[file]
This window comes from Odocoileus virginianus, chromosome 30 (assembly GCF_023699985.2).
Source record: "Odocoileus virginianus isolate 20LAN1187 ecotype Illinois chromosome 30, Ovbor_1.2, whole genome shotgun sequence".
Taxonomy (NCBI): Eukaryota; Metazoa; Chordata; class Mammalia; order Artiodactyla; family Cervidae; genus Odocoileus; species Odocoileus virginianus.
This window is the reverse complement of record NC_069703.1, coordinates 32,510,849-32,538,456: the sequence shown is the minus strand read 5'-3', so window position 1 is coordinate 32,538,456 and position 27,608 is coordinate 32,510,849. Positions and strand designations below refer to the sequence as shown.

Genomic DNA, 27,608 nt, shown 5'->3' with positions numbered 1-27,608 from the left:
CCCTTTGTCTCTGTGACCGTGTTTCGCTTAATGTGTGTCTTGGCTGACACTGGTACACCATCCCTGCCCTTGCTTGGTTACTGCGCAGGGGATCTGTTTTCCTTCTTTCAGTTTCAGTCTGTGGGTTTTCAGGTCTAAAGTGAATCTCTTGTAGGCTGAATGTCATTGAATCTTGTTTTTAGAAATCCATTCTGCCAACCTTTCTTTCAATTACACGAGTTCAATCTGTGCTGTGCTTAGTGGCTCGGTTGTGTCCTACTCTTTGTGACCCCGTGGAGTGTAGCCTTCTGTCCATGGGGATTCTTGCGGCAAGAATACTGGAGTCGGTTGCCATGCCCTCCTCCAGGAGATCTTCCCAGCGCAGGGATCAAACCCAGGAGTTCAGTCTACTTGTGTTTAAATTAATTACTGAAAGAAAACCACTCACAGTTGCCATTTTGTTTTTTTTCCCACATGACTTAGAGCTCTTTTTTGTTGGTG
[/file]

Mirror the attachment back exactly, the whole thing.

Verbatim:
This window comes from Odocoileus virginianus, chromosome 30 (assembly GCF_023699985.2).
Source record: "Odocoileus virginianus isolate 20LAN1187 ecotype Illinois chromosome 30, Ovbor_1.2, whole genome shotgun sequence".
Taxonomy (NCBI): Eukaryota; Metazoa; Chordata; class Mammalia; order Artiodactyla; family Cervidae; genus Odocoileus; species Odocoileus virginianus.
This window is the reverse complement of record NC_069703.1, coordinates 32,510,849-32,538,456: the sequence shown is the minus strand read 5'-3', so window position 1 is coordinate 32,538,456 and position 27,608 is coordinate 32,510,849. Positions and strand designations below refer to the sequence as shown.

Genomic DNA, 27,608 nt, shown 5'->3' with positions numbered 1-27,608 from the left:
CCCTTTGTCTCTGTGACCGTGTTTCGCTTAATGTGTGTCTTGGCTGACACTGGTACACCATCCCTGCCCTTGCTTGGTTACTGCGCAGGGGATCTGTTTTCCTTCTTTCAGTTTCAGTCTGTGGGTTTTCAGGTCTAAAGTGAATCTCTTGTAGGCTGAATGTCATTGAATCTTGTTTTTAGAAATCCATTCTGCCAACCTTTCTTTCAATTACACGAGTTCAATCTGTGCTGTGCTTAGTGGCTCGGTTGTGTCCTACTCTTTGTGACCCCGTGGAGTGTAGCCTTCTGTCCATGGGGATTCTTGCGGCAAGAATACTGGAGTCGGTTGCCATGCCCTCCTCCAGGAGATCTTCCCAGCGCAGGGATCAAACCCAGGAGTTCAGTCTACTTGTGTTTAAATTAATTACTGAAAGAAAACCACTCACAGTTGCCATTTTGTTTTTTTTCCCACATGACTTAGAGCTCTTTTTTGTTGGTG